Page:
Therefore, the recent crisis in Kazakhstan was an opportunity for the Russian Federation to strengthen its influence in Central Asia and to reduce the influence of China, the United States and Turkey in the former Soviet republic. Kazakhstan represents a red line for the Russian Federation in Central Asia. The strategic importance of Kazakhstan for Moscow can be compared to that of Ukraine. Kazakhstan is a buffer zone between Russia and China, and a gate to Central Asia. Kazakhstan also has the Sary-Shagan testing range, which is leased by the Russian Federation and is used to test its anti-ballistic missiles. In addition, the Russian Federation has also leased the Baikonur Cosmodrome in Kazakhstan, which it uses as the main launch pad for space missions. Therefore, Moscow cannot afford to lose influence in Kazakhstan to the detriment of other state actors.
The close connection between Turkey and Kazakhstan
Historically speaking, the relations between Turkey and Kazakhstan enjoy a special connection. Turkey was the first state to recognize the independence of Kazakhstan in 1991. Turkey is also the first state to recognize the independence of other Turkic states such as Azerbaijan, Kyrgyzstan, Turkmenistan and Uzbekistan. This shows the importance that Turkey attaches to the Turkic world as part of the pan-Turkism strategy pursued in its foreign policy since the 1990s, which promotes the linguistic, cultural and historical links with the Caucasus and Central Asian states. Thus, in 1992, Turkey convened the first summit of Turkish-speaking states in Ankara (Azerbaijan, Kazakhstan, Turkmenistan, Uzbekistan, Kyrgyzstan). This cooperation of the Turkic states continued and was strengthened in the years that followed.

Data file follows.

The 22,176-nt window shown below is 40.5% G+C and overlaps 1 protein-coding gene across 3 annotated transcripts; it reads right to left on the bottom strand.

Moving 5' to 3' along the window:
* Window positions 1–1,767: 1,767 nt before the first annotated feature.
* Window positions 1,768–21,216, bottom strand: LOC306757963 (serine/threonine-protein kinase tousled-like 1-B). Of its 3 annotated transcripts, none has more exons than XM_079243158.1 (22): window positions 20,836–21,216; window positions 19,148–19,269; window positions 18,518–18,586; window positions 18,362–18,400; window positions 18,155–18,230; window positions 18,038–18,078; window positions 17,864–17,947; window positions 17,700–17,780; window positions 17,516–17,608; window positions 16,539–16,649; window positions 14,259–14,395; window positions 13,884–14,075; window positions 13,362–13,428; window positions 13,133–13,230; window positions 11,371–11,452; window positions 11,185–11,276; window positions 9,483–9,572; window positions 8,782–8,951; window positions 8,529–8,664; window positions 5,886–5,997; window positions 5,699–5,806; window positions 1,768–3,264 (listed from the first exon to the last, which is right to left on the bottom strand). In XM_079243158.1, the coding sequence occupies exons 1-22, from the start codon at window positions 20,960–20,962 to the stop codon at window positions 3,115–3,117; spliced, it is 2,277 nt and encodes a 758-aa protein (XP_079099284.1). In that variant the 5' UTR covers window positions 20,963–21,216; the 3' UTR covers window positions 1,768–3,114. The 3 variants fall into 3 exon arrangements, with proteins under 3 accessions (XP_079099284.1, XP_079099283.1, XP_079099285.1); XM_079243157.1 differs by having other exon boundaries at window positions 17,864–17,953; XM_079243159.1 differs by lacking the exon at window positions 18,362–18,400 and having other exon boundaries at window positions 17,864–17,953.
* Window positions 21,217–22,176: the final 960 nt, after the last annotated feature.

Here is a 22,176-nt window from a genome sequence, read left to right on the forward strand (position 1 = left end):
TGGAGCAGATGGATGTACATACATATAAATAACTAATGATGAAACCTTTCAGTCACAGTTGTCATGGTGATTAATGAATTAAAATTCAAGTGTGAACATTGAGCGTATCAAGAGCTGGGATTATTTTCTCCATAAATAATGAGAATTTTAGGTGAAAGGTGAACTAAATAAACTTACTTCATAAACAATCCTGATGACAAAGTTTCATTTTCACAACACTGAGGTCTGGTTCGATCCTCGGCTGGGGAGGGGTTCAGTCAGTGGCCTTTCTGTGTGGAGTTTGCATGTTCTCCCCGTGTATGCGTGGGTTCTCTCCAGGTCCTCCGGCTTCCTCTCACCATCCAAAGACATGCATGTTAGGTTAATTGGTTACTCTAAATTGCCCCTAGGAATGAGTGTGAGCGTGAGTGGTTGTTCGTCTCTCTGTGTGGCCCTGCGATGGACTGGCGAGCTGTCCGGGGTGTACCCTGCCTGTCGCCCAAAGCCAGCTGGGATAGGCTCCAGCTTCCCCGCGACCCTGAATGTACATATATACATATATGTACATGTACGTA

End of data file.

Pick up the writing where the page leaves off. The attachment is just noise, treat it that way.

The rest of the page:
Over the past two decades, Turkey has lifted the visa requirements for the Central Asian countries and provided financial support and scholarships to students from this region. Ankara has invested heavily in Central Asian countries, especially in Kazakhstan.
Turkey and Kazakhstan share one of the most stable and strongest relationships in Central Asia. The importance of Kazakhstan is given by its geographical position, economic and energy capacity. Kazakhstan is the richest and most developed country in Central Asia. It ranks second in the world in terms of uranium resources, and ninth in the world in terms of oil reserves. At the same time, this country is rich in mineral resources and gas deposits. Therefore, for Turkey, Kazakhstan is an important economic and energy partner. Kazakhstan is Turkey’s largest economic partner in Central Asia. Also, it is a major supplier of crude oil for Turkey. Of Turkey’s total imports from Kazakhstan in 2020, 50% of them were crude oil followed by copper, aluminium and zinc.